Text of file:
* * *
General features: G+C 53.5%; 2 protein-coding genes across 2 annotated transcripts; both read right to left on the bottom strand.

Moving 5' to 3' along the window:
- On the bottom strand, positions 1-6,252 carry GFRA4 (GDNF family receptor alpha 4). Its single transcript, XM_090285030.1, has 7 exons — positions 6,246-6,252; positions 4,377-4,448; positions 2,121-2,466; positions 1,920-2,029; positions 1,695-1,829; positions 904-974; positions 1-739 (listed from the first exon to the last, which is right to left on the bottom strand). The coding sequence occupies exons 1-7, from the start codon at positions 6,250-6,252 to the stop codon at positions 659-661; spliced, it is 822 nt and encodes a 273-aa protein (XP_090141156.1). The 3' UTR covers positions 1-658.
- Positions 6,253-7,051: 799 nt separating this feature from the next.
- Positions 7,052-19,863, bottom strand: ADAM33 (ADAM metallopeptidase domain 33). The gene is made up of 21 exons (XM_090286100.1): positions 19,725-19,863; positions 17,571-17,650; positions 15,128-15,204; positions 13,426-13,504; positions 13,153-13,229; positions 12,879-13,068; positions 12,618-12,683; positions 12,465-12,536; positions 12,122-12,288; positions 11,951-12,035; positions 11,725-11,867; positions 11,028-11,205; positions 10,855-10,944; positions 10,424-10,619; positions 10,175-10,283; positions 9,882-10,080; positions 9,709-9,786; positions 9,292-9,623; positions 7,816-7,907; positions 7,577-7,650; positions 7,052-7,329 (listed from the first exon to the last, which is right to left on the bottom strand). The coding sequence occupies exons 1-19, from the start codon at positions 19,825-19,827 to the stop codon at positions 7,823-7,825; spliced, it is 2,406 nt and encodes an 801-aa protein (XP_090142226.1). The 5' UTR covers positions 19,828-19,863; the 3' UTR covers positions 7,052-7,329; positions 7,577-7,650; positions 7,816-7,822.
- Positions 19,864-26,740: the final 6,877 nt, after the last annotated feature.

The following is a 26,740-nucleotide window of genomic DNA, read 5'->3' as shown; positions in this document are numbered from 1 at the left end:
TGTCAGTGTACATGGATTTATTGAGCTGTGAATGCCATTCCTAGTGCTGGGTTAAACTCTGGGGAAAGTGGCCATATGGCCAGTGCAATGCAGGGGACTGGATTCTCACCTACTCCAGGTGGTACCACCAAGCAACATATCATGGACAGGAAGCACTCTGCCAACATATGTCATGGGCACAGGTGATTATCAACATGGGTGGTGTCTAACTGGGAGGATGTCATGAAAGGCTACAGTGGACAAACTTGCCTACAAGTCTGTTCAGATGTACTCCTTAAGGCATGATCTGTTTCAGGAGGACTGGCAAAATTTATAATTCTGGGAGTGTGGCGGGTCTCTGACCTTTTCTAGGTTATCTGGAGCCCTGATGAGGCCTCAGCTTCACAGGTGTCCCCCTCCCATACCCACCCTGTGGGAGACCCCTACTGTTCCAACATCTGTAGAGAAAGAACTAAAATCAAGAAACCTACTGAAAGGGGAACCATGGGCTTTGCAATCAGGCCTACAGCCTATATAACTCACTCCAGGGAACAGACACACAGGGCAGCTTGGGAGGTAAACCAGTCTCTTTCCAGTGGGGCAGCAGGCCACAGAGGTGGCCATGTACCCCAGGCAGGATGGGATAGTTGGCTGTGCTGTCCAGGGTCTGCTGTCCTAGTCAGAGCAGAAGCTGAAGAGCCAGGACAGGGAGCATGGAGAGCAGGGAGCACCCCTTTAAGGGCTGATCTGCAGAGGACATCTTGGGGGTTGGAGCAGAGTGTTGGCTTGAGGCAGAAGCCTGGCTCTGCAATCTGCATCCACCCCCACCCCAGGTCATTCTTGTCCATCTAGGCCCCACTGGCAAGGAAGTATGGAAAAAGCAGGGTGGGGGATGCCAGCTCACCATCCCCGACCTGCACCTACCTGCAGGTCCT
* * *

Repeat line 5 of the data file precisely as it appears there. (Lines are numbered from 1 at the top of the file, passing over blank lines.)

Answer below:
- Positions 7,052-19,863, bottom strand: ADAM33 (ADAM metallopeptidase domain 33). The gene is made up of 21 exons (XM_090286100.1): positions 19,725-19,863; positions 17,571-17,650; positions 15,128-15,204; positions 13,426-13,504; positions 13,153-13,229; positions 12,879-13,068; positions 12,618-12,683; positions 12,465-12,536; positions 12,122-12,288; positions 11,951-12,035; positions 11,725-11,867; positions 11,028-11,205; positions 10,855-10,944; positions 10,424-10,619; positions 10,175-10,283; positions 9,882-10,080; positions 9,709-9,786; positions 9,292-9,623; positions 7,816-7,907; positions 7,577-7,650; positions 7,052-7,329 (listed from the first exon to the last, which is right to left on the bottom strand). The coding sequence occupies exons 1-19, from the start codon at positions 19,825-19,827 to the stop codon at positions 7,823-7,825; spliced, it is 2,406 nt and encodes an 801-aa protein (XP_090142226.1). The 5' UTR covers positions 19,828-19,863; the 3' UTR covers positions 7,052-7,329; positions 7,577-7,650; positions 7,816-7,822.